OHSS in its severest form causes marked ovarian enlargement due to the formation of multiple cysts, ascites and pleural effusions.1,4 The hypovolaemia and haemoconcentration which follow can lead to serious complications, including hypovolaemic shock, acute renal failure, thromboembolic phenomenon and death.1,3,4 Common symptoms of OHSS are abdominal pain, distension and nausea.

There have been several classifications of OHSS since it was first recognized. The syndrome can generally be separated into mild, moderate and severe forms depending on clinical, biochemical and radiological features. The mild form is thought to be of no clinical relevance and is seen in most patients following ovarian stimulation.1 Incidence of moderate-to-severe OHSS is thought to occur in 1-10% of women undergoing ovulation induction.5

The pathophysiology of OHSS is poorly understood. It is thought to be due to vasoactive substances released by the ovaries in response to gonadotrophin stimulation, resulting in vascular leakage of fluid into the third space.2,6 Recognized risk factors are youth, low maternal weight, PCOS, high doses of exogenous gonadotrophins and previous episodes of OHSS.1,4

The radiological features of OHSS include pleural effusions and bibasal atelectasis on chest radiography, and ascites, pleural effusions and massive enlargement of ovaries with multiple cysts on ultrasonography.1,7

Complications are thought to be secondary to hypovolaemia and the hypercoaguable state induced by increased vascular permeability. High levels of oestrogen and relative venous stasis in the lower limb secondary to ovarian enlargement are also contributory.3,5 Thromboembolic events can affect the venous or arterial systems and are potentially lethal.1,5 In comparison to the general population, thromboembolic phenomenon are more commonly seen in the upper body—the upper limbs, the neck and intracranially.3,5 Treatment of choice for thromboembolic events is anticoagulation but the OHSS needs treating itself.3,5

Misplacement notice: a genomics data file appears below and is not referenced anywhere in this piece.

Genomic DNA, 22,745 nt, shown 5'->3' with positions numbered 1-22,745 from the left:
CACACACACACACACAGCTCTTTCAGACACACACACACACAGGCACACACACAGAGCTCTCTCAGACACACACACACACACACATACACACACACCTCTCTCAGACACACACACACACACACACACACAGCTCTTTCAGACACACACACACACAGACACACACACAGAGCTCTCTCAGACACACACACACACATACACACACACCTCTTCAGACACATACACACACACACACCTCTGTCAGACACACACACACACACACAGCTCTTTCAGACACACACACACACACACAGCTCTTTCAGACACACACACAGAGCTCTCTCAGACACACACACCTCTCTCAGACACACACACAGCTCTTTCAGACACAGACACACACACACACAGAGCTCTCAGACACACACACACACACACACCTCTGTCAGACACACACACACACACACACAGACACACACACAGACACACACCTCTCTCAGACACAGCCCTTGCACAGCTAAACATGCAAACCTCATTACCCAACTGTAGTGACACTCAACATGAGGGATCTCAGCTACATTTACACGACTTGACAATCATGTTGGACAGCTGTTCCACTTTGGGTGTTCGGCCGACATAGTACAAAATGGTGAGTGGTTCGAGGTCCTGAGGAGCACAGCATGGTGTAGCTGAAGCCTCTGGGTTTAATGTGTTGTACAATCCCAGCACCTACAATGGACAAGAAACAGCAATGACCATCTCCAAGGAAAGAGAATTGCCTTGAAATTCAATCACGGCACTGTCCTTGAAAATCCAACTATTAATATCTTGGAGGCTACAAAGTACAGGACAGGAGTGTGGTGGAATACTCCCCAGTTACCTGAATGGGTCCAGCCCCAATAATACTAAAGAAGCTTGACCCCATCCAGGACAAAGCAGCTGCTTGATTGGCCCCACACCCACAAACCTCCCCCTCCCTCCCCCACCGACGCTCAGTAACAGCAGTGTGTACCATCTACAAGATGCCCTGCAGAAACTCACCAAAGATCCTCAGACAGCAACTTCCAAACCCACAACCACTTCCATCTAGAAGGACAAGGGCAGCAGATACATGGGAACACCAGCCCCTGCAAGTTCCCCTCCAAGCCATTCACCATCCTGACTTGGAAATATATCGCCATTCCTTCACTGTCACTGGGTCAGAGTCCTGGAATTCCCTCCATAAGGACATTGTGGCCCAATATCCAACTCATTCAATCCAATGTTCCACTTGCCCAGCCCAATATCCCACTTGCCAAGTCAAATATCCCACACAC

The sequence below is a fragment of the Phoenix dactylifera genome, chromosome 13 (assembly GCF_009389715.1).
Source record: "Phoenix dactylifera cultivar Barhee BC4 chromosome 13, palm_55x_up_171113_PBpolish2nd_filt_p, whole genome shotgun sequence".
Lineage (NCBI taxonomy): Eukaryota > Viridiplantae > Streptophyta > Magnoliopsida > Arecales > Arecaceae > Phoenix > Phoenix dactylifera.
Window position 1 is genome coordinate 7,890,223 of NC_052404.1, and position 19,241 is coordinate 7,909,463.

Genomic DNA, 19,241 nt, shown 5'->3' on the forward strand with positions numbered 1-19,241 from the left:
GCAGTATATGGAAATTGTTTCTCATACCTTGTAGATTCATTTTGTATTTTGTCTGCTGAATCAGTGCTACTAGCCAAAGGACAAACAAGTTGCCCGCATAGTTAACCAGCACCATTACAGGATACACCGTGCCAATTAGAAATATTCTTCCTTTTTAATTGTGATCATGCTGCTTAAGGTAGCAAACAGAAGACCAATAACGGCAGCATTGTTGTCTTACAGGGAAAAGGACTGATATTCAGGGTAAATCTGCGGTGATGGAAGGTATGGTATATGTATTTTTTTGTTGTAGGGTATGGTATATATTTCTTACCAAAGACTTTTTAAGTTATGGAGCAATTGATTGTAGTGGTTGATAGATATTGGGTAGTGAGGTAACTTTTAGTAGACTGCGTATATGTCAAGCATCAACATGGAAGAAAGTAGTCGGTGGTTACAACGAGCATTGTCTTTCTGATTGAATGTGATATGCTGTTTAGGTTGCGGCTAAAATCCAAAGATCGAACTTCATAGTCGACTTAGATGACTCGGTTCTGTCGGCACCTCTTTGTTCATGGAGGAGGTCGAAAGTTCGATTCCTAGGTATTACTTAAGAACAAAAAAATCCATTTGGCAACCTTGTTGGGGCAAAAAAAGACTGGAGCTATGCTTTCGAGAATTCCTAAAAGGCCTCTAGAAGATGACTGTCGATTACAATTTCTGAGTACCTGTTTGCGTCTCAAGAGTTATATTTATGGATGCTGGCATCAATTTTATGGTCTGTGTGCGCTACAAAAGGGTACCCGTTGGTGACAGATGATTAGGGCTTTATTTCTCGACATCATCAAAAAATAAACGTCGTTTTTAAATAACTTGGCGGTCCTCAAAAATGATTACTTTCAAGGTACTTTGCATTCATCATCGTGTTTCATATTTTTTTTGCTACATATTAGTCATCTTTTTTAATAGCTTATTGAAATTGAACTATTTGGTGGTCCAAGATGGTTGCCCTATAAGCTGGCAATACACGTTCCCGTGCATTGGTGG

Infertility treatment is becoming commonplace in today's society. In light of this, complications are likely to be more frequently encountered—and not just within the practice of infertility physicians. Awareness of imaging findings and the clinical condition will aid early recognition of OHSS and should expedite diagnosis and management of what is fundamentally an iatrogenic condition.


Competing interests None declared.


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3. Stewart J, Hamilton P, Murdoch A. Upper limb thrombosis associated with assisted conception treatment. Hum Reprod 1997;12: 2174-5 [PubMed]
4. Practice committee of the American society for reproductive medicine. Ovarian Hyperstimulation Syndrome. Fertil Steril 2003;80: 1309-14 [PubMed]
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6. Delbaere A, Smits G, De Leener A, Costagliola S, Vassart G. Understanding ovarian hyperstimulation syndrome. Endocrine 2005;26: 285-90 [PubMed]
7. McNeary M, Stark P. Radiographic findings in Ovarian Hyperstimulation Syndrome. J Thorac Imaging 2002;17: 230-2 [PubMed]

Articles from Journal of the Royal Society of Medicine are provided here courtesy of Royal Society of Medicine Press